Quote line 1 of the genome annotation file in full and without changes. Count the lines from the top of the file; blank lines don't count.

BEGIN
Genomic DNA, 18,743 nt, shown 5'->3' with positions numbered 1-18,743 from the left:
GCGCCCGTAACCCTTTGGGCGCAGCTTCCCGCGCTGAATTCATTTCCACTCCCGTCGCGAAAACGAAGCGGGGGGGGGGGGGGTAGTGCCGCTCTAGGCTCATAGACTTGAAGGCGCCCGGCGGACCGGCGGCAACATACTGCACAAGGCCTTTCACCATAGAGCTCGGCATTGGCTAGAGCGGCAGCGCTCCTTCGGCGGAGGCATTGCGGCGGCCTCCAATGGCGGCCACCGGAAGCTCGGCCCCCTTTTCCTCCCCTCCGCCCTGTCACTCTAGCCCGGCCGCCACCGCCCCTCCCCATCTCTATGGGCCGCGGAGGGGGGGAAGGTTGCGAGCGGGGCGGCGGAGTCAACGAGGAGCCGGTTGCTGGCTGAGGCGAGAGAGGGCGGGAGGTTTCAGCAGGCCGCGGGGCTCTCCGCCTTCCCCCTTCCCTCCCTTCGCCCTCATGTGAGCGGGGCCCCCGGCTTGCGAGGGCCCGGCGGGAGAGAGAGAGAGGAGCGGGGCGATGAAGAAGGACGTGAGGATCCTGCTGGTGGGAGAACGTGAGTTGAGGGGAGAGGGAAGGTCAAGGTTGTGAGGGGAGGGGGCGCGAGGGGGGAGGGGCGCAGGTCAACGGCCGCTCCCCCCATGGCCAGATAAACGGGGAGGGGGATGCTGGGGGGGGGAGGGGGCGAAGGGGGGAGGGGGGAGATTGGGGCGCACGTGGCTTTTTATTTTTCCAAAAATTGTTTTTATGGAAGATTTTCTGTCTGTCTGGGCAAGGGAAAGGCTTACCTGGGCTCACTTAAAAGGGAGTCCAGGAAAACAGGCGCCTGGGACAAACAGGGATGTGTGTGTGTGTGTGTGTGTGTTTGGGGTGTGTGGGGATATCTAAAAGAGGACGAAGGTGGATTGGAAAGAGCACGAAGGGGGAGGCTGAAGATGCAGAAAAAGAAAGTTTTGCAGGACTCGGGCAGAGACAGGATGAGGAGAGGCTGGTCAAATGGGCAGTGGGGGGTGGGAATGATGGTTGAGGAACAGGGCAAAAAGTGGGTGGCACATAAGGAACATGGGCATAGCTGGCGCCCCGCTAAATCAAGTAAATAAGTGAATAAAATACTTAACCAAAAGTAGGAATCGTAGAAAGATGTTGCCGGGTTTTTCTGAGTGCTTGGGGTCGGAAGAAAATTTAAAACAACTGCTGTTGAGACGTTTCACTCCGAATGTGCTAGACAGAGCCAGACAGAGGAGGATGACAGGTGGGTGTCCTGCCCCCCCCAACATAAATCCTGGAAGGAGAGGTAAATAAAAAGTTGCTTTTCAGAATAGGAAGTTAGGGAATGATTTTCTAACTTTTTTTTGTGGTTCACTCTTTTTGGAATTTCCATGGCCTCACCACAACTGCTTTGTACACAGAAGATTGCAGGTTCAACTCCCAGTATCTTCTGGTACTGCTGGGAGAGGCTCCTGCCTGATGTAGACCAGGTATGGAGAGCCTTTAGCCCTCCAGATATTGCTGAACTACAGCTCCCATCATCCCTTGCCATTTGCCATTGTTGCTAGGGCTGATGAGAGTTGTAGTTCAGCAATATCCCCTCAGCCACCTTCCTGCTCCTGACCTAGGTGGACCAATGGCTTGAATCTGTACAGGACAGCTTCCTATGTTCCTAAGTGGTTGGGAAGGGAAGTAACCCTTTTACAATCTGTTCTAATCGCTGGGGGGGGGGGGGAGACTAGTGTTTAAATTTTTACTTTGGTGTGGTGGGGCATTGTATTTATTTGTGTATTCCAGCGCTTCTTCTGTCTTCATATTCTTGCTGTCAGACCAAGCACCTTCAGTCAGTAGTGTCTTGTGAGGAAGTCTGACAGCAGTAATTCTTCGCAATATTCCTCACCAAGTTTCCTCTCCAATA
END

Genomic DNA, 18,743 nt, shown 5'->3' with positions numbered 1-18,743 from the left: